Nobody tells a food story like Mayur Sharma and Rocky Singh, co-anchors of the cult TV show Highway On My Plate.
This time, they are on a quest to find the hottest chillies and cuisines across India for an eight-part YouTube series called Bira 91 Hot Stuff. Over an engaging telephonic conversation — the flaky network notwithstanding — Mayur shares spicy desi tales, vegetarian food fundas, the importance of loving your work, and more. Excerpts from the interaction:
What made you hunt for chillies?
Actually, Bira approached us for a travelogue. And we thought, ‘What can be better than some chilled beer and spicy food?’ That’s how 91 Hot Stuff was conceptualised. Rocky and I travelled to Delhi, Bengaluru, Coorg, Goa, Nagpur, Hyderabad, Gangtok and Guwahati to try the spiciest chillies used in the local cuisine.
So, which is the spiciest of them all?
The spiciest naturally occurring chilli in India is the bhut jolokia, also known as Naga jolokia, found in Assam and Nagaland. You know, we were the first to introduce it on TV. Rocky ate one on camera and it was really dramatic! You don’t buy these in bulk; all you need is three chillies — for Rs 10 — to spice up about 20 kg of meat!
You aren’t very fond of spices, are you?
I’m very sensitive to hot food. You’ll see me sweating profusely if I try something spicy. My senses are more tuned into sweet flavours. I also enjoy sour and bitter foods; I love kaccha karela! But when it comes to salt, less is better.
What’s your favourite cuisine?
I’ve travelled to about 100 places across the globe and found that Indian food is, by far, the best. I loved the food in Peru, too.
Is it tough being a vegetarian?
Honestly, I don’t understand the concept of meat. I’ve tried it, but it just doesn’t feel right. I’m not a vegetarian for religious or moral reasons. And it’s a huge myth that there’s only paneer and bhindi for us. Did you know that the Rajdhani Khandani thaali serves close to 22,646 vegetarian dishes?
How did ‘Highway On My Plate’ happen?
Rocky and I have known each other since 1976 — we lived five houses away from each other in Delhi. Both of us had given up our corporate careers and founded a corporate leadership training company in 2006. Around the same time, NDTV Goodtimes was commissioning a show on dhabas along the highway. One of our friends was auditioning for anchors for the show…We were at the right place, at the right time. We are exploring India, using food as a lens.
What makes the show tick?
We take our viewers beyond the mundane routines of life. We inspire young boys to follow their dreams — perhaps take up cooking. It helps that the two of us are very relatable, normal, middle-class boys. So, people think, ‘If they can do it, why can’t we?’ It’s also about sharing knowledge and connecting with different people through food. It makes us more tolerant. Besides, not all old ways are outdated. Our traditional recipes and ethos have developed over thousands of years; there’s so much wisdom in them. The western world is waking up now to the benefits of probiotic foods, but in the Northeast, people have been eating fermented forest produce since ages.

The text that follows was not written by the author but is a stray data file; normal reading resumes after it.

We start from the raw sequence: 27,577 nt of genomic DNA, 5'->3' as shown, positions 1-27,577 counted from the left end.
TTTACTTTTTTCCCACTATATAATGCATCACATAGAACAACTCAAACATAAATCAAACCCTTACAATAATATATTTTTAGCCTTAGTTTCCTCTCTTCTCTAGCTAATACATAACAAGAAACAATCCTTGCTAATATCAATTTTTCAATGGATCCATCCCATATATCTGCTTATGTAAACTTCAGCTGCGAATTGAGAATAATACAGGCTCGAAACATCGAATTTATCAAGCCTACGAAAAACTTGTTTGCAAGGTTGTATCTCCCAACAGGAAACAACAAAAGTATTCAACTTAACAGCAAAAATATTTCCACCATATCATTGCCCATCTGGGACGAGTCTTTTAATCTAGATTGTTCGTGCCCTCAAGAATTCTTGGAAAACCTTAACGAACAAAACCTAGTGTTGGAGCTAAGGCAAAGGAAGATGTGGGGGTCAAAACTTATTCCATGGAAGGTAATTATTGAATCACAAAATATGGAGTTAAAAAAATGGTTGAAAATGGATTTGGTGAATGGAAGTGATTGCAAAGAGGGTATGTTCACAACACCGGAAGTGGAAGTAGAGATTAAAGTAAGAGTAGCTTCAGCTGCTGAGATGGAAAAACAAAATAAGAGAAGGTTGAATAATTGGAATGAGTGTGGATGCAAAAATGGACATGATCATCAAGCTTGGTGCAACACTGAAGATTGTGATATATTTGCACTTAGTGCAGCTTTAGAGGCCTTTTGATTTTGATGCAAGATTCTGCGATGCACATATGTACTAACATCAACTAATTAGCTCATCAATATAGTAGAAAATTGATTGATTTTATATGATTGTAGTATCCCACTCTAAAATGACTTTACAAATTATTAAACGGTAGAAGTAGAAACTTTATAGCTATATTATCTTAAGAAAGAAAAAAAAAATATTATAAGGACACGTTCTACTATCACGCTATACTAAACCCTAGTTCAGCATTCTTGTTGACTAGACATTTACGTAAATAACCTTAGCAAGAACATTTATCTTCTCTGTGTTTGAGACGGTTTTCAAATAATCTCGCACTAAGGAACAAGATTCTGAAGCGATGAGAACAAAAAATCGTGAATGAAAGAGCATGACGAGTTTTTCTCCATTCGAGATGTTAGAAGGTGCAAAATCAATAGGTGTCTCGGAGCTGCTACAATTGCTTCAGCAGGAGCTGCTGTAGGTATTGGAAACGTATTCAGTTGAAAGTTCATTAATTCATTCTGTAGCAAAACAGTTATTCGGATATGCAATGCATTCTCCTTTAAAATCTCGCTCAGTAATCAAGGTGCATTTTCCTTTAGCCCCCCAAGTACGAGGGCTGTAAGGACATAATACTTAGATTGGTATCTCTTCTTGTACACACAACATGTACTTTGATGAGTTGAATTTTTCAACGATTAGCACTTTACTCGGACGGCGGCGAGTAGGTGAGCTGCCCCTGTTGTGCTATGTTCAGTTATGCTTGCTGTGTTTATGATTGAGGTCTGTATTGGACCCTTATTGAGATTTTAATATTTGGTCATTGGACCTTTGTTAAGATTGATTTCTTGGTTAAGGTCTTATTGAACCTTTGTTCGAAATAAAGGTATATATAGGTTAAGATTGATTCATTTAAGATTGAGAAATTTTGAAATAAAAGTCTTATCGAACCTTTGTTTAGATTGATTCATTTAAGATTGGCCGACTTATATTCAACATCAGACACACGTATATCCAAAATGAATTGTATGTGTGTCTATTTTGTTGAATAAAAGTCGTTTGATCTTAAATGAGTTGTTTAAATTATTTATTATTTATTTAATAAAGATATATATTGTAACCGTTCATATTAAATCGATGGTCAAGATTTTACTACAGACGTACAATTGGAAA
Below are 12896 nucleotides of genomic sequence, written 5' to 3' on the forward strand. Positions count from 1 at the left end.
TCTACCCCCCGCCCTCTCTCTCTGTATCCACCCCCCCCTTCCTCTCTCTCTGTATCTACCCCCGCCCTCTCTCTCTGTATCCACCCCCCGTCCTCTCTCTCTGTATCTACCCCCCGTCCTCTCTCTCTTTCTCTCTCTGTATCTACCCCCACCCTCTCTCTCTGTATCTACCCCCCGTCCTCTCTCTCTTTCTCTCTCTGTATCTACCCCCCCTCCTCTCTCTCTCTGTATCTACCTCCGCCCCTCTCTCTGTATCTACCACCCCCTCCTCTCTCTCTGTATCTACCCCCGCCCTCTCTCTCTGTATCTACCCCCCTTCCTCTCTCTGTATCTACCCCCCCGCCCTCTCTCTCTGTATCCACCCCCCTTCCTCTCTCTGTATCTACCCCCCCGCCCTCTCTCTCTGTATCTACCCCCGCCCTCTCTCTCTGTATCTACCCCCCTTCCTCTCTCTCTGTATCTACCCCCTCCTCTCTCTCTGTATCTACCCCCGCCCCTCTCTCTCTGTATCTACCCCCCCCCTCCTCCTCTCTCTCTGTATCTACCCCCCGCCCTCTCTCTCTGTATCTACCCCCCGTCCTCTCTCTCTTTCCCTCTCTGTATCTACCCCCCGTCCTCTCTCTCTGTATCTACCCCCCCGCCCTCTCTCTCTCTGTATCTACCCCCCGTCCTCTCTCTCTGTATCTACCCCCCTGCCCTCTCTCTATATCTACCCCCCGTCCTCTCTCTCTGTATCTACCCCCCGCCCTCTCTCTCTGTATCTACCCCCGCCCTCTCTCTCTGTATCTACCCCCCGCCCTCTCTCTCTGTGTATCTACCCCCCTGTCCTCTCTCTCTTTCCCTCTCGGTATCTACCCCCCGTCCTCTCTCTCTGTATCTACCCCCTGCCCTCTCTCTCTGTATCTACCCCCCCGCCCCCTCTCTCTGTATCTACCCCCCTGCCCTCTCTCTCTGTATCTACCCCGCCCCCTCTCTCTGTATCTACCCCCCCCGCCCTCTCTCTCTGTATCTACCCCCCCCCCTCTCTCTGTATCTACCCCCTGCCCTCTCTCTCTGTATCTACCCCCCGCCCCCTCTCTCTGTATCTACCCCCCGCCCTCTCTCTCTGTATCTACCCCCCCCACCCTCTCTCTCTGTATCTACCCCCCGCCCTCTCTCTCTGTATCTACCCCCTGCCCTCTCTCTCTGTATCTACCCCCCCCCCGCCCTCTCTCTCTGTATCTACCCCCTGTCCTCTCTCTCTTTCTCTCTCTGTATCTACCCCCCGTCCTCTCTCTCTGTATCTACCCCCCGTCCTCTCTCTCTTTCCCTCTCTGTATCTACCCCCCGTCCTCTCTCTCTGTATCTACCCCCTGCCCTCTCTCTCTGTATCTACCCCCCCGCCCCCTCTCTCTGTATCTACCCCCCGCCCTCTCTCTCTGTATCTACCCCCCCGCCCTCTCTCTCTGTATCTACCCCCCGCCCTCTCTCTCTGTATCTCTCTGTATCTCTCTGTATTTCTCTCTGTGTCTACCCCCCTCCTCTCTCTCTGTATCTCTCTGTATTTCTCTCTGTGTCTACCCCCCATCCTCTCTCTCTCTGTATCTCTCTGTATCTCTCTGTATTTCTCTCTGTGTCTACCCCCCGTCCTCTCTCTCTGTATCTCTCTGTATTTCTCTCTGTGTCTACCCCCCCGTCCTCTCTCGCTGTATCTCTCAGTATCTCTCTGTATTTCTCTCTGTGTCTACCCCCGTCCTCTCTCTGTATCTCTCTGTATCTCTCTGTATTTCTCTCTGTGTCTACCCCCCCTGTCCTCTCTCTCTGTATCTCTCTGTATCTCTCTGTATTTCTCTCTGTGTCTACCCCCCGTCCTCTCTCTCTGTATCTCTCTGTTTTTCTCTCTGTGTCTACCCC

Are you excited about new digital mediums?
Today, with better connectivity, people want to watch what they want, when they want. So, we have to cater to that audience. However, we cannot use the same strategy for a six-minute online video as we do for a 23-minute TV show. It’s a creative challenge to tell an interesting story in a new format.
Is your job as enviable as it seems?
We travel, we talk to people, and we eat. What’s there not to love about our job? However, like with any work, we have our share of challenges. Being away from home for long periods of time is not much fun. But we are both very hard-working Punjabi boys. So, through strained backs, high fevers, snake bites…we show up at work! If three days in a row we feel, ‘mazza nahin aa raha hain’ (we aren’t enjoying it), we’ll give it all up!
Aren’t you making your Bollywood debut?
Yes, Rocky and I have a sweet, two-minute role — we play ourselves — in Saheb Biwi Aur Gangster 3. We were recently in Bikaner for the shoot and it was an interesting experience, very different from the shows we are used to doing.
What made you shift to Goa?
We moved out of Delhi just a month ago! My wife Michelle and I wanted our children to lead a better life. The quality of air is so compromised in Delhi. And the traffic is crazy. This is a nicer home to come to.